- There is no doubt that Psyopus can hang with the best of 'em, and that these guitarrists have certainly sacrificed more than a few keggers and dates with Mary Joe to work on their Lydian Diminished scales. In fact, a little birdie told me that guitarrist Chris Arp was one of the winners of Guitar Center's "Guitarmageddon" contest, and also the regional winner of the "Join Limp Biskit" Contest. These facts alone prove the lad's worth as a shredmaster. The skill doesn't stop with Chris, however; this band has the chops in every department.

The shred is packed on thick, boys and girls. If the money-fret leads and spastic finger acrobatics were used any less, it might seem that they were used too often...but it's such an CONSTANT, that it becomes the very basis of the music. The album opens with a fade in (yes, a fade in...that alone takes some balls) to an atonal, nervous riff, which immediately slams into a relentless flurry of instrumental attacks. Only with the beginning of the 7th track does the assault relax, as the guitars go clean for a brief avant-garde polyrythmic etude, that seems to boast a bit of classical knowledge.

2.) "Just because you CAN play it well, doesn't mean you have to."
- People aren't buying "the chance to listen to talent/skill," they're buying "songs." A lot of bands take five riffs that basically say, "look what I can do," and claim that it's a song. Some of these bands are somehow doing pretty well for themselves; I won't name names. Psyopus seems to have as mature a grasp on this idea as they possibly can, given the nature of the music that they're attempting to create. Of most of the bands that people will surely insist Psyopus is ripping off, these guys are one of the best at making "songs," with themes and order, rather than a zany combination of unrelated riffs.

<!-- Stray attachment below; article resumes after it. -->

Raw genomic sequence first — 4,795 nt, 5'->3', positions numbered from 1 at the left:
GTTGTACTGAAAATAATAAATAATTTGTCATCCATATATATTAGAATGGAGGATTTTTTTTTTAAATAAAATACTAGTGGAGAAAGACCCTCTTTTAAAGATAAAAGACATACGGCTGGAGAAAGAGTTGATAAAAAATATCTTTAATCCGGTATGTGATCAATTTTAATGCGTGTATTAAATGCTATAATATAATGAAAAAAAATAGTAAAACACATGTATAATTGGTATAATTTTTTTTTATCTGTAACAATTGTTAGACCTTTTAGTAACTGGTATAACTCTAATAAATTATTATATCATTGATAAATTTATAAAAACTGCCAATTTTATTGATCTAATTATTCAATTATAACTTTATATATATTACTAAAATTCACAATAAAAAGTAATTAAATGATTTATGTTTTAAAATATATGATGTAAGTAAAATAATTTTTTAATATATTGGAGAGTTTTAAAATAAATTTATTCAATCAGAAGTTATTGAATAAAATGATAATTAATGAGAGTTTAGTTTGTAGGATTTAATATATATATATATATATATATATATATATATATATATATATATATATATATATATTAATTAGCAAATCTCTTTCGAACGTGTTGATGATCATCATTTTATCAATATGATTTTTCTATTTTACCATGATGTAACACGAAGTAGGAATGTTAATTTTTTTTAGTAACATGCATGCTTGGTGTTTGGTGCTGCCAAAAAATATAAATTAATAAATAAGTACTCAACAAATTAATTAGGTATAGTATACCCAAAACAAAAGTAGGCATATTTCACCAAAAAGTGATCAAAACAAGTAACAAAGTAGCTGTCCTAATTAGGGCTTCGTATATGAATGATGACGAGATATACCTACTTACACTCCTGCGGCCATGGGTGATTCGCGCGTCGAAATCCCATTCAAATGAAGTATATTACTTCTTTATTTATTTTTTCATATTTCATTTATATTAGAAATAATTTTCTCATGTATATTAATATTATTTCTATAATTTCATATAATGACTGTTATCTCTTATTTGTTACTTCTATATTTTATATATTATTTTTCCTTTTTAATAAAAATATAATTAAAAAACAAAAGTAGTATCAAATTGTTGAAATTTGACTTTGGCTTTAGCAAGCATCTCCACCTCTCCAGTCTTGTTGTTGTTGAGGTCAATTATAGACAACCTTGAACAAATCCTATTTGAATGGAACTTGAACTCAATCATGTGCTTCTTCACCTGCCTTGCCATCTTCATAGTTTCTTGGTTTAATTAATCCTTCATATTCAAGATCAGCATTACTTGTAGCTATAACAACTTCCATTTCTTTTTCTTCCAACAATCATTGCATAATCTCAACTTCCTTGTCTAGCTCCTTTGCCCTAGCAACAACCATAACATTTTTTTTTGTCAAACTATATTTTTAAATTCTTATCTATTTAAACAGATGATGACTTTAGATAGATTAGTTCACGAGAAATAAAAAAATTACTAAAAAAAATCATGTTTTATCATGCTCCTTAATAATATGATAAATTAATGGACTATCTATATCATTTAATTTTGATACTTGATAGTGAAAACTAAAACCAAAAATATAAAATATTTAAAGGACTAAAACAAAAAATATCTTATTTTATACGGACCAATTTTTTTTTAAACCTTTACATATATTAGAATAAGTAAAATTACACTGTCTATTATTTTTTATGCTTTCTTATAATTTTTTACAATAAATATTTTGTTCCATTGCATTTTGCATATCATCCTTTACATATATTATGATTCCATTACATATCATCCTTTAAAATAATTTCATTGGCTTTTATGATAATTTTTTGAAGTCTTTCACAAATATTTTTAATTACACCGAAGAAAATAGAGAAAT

All in all, this is mature, well-played, well-arranged music...truly a feat for a young band playing intense, violent metal. All in all, maybe hell won't be so bad. A must have for fans of Daughters, Between the Buried and Me, The Red Chord, the Dillinger Escape Plan, etc. - xGARMOTHx


It’s no real secret that editors at indie music magazines have a hard time assigning metalcore and grind records. While the writers at specialty publications like Vampire Magazine and Metal Injection may wax philosophic over the latest Commit Suicide release, most music scribes will huddle under a pile of Luomo and Clientele CDs until the editor’s hand passes and they can exhale and wait patiently for the next DFA or Kompakt release.

Editors who feel obligated to assign these releases usually slip them in with a pile of friendlier records, ensuring groans from critics reluctant to touch something so far out on an unfamiliar genre’s fringe. Like the most blunted rap, the most avant-garde jazz and the most ambient electronica, the extreme reaches of hardcore and metal can be unfathomable for general-interest critics.